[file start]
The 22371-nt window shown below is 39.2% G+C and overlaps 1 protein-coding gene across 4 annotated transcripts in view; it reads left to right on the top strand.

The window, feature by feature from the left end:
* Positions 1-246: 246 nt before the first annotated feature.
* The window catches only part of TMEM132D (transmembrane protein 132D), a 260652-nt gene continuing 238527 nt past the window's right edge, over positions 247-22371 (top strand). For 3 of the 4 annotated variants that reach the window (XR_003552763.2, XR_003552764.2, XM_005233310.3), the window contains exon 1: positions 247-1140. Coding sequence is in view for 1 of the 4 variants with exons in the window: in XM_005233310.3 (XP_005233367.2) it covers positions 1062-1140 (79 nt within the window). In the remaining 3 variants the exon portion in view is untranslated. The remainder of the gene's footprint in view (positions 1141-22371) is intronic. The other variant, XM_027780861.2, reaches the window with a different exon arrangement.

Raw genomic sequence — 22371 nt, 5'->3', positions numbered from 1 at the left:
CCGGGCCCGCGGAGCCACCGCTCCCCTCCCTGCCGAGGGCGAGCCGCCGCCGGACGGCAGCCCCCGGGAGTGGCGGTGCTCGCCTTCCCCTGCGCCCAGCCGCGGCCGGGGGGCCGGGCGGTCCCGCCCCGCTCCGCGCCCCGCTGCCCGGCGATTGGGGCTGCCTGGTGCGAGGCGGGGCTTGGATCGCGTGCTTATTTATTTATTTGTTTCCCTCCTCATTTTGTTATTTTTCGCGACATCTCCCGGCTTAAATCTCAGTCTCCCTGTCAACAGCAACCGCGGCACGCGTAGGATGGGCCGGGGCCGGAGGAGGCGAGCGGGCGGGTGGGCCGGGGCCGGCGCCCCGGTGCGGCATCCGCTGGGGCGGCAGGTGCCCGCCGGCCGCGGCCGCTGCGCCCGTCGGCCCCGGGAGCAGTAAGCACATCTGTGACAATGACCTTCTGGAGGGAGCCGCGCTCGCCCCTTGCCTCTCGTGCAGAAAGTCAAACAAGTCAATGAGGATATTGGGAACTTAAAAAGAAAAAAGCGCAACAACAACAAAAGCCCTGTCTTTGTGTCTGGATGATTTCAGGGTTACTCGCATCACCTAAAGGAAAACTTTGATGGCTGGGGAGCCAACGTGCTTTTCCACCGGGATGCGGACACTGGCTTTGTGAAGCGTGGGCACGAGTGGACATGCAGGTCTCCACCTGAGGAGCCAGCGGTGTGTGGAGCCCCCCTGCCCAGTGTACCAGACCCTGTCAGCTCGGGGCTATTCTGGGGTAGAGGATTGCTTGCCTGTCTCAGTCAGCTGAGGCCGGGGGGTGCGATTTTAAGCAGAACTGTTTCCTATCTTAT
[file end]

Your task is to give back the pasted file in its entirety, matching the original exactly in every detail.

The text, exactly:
The 22371-nt window shown below is 39.2% G+C and overlaps 1 protein-coding gene across 4 annotated transcripts in view; it reads left to right on the top strand.

The window, feature by feature from the left end:
* Positions 1-246: 246 nt before the first annotated feature.
* The window catches only part of TMEM132D (transmembrane protein 132D), a 260652-nt gene continuing 238527 nt past the window's right edge, over positions 247-22371 (top strand). For 3 of the 4 annotated variants that reach the window (XR_003552763.2, XR_003552764.2, XM_005233310.3), the window contains exon 1: positions 247-1140. Coding sequence is in view for 1 of the 4 variants with exons in the window: in XM_005233310.3 (XP_005233367.2) it covers positions 1062-1140 (79 nt within the window). In the remaining 3 variants the exon portion in view is untranslated. The remainder of the gene's footprint in view (positions 1141-22371) is intronic. The other variant, XM_027780861.2, reaches the window with a different exon arrangement.

Raw genomic sequence — 22371 nt, 5'->3', positions numbered from 1 at the left:
CCGGGCCCGCGGAGCCACCGCTCCCCTCCCTGCCGAGGGCGAGCCGCCGCCGGACGGCAGCCCCCGGGAGTGGCGGTGCTCGCCTTCCCCTGCGCCCAGCCGCGGCCGGGGGGCCGGGCGGTCCCGCCCCGCTCCGCGCCCCGCTGCCCGGCGATTGGGGCTGCCTGGTGCGAGGCGGGGCTTGGATCGCGTGCTTATTTATTTATTTGTTTCCCTCCTCATTTTGTTATTTTTCGCGACATCTCCCGGCTTAAATCTCAGTCTCCCTGTCAACAGCAACCGCGGCACGCGTAGGATGGGCCGGGGCCGGAGGAGGCGAGCGGGCGGGTGGGCCGGGGCCGGCGCCCCGGTGCGGCATCCGCTGGGGCGGCAGGTGCCCGCCGGCCGCGGCCGCTGCGCCCGTCGGCCCCGGGAGCAGTAAGCACATCTGTGACAATGACCTTCTGGAGGGAGCCGCGCTCGCCCCTTGCCTCTCGTGCAGAAAGTCAAACAAGTCAATGAGGATATTGGGAACTTAAAAAGAAAAAAGCGCAACAACAACAAAAGCCCTGTCTTTGTGTCTGGATGATTTCAGGGTTACTCGCATCACCTAAAGGAAAACTTTGATGGCTGGGGAGCCAACGTGCTTTTCCACCGGGATGCGGACACTGGCTTTGTGAAGCGTGGGCACGAGTGGACATGCAGGTCTCCACCTGAGGAGCCAGCGGTGTGTGGAGCCCCCCTGCCCAGTGTACCAGACCCTGTCAGCTCGGGGCTATTCTGGGGTAGAGGATTGCTTGCCTGTCTCAGTCAGCTGAGGCCGGGGGGTGCGATTTTAAGCAGAACTGTTTCCTATCTTAT